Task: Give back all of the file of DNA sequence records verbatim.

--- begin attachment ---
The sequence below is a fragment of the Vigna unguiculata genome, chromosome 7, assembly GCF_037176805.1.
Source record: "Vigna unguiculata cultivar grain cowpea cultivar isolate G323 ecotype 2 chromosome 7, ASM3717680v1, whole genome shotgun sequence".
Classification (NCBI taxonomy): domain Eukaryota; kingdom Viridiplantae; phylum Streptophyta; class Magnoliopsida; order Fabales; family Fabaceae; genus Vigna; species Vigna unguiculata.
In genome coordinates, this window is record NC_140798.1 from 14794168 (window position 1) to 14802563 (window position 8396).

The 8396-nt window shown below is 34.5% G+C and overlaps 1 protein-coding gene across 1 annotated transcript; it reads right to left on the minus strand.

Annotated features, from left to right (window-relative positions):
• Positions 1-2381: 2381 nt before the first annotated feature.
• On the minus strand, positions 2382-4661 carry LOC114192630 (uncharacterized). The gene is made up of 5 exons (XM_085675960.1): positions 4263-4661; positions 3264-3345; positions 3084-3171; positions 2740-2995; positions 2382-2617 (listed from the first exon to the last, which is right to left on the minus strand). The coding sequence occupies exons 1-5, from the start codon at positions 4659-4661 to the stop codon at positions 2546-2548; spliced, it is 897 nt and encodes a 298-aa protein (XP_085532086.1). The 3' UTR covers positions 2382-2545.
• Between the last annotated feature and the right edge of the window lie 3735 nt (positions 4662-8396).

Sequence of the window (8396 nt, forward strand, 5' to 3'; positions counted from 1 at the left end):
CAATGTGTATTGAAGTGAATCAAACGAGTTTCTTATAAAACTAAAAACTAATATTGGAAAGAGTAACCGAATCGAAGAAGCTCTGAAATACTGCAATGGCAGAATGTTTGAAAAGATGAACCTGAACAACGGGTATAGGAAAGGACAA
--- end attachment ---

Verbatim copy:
The sequence below is a fragment of the Vigna unguiculata genome, chromosome 7, assembly GCF_037176805.1.
Source record: "Vigna unguiculata cultivar grain cowpea cultivar isolate G323 ecotype 2 chromosome 7, ASM3717680v1, whole genome shotgun sequence".
Classification (NCBI taxonomy): domain Eukaryota; kingdom Viridiplantae; phylum Streptophyta; class Magnoliopsida; order Fabales; family Fabaceae; genus Vigna; species Vigna unguiculata.
In genome coordinates, this window is record NC_140798.1 from 14794168 (window position 1) to 14802563 (window position 8396).

The 8396-nt window shown below is 34.5% G+C and overlaps 1 protein-coding gene across 1 annotated transcript; it reads right to left on the minus strand.

Annotated features, from left to right (window-relative positions):
• Positions 1-2381: 2381 nt before the first annotated feature.
• On the minus strand, positions 2382-4661 carry LOC114192630 (uncharacterized). The gene is made up of 5 exons (XM_085675960.1): positions 4263-4661; positions 3264-3345; positions 3084-3171; positions 2740-2995; positions 2382-2617 (listed from the first exon to the last, which is right to left on the minus strand). The coding sequence occupies exons 1-5, from the start codon at positions 4659-4661 to the stop codon at positions 2546-2548; spliced, it is 897 nt and encodes a 298-aa protein (XP_085532086.1). The 3' UTR covers positions 2382-2545.
• Between the last annotated feature and the right edge of the window lie 3735 nt (positions 4662-8396).

Sequence of the window (8396 nt, forward strand, 5' to 3'; positions counted from 1 at the left end):
CAATGTGTATTGAAGTGAATCAAACGAGTTTCTTATAAAACTAAAAACTAATATTGGAAAGAGTAACCGAATCGAAGAAGCTCTGAAATACTGCAATGGCAGAATGTTTGAAAAGATGAACCTGAACAACGGGTATAGGAAAGGACAA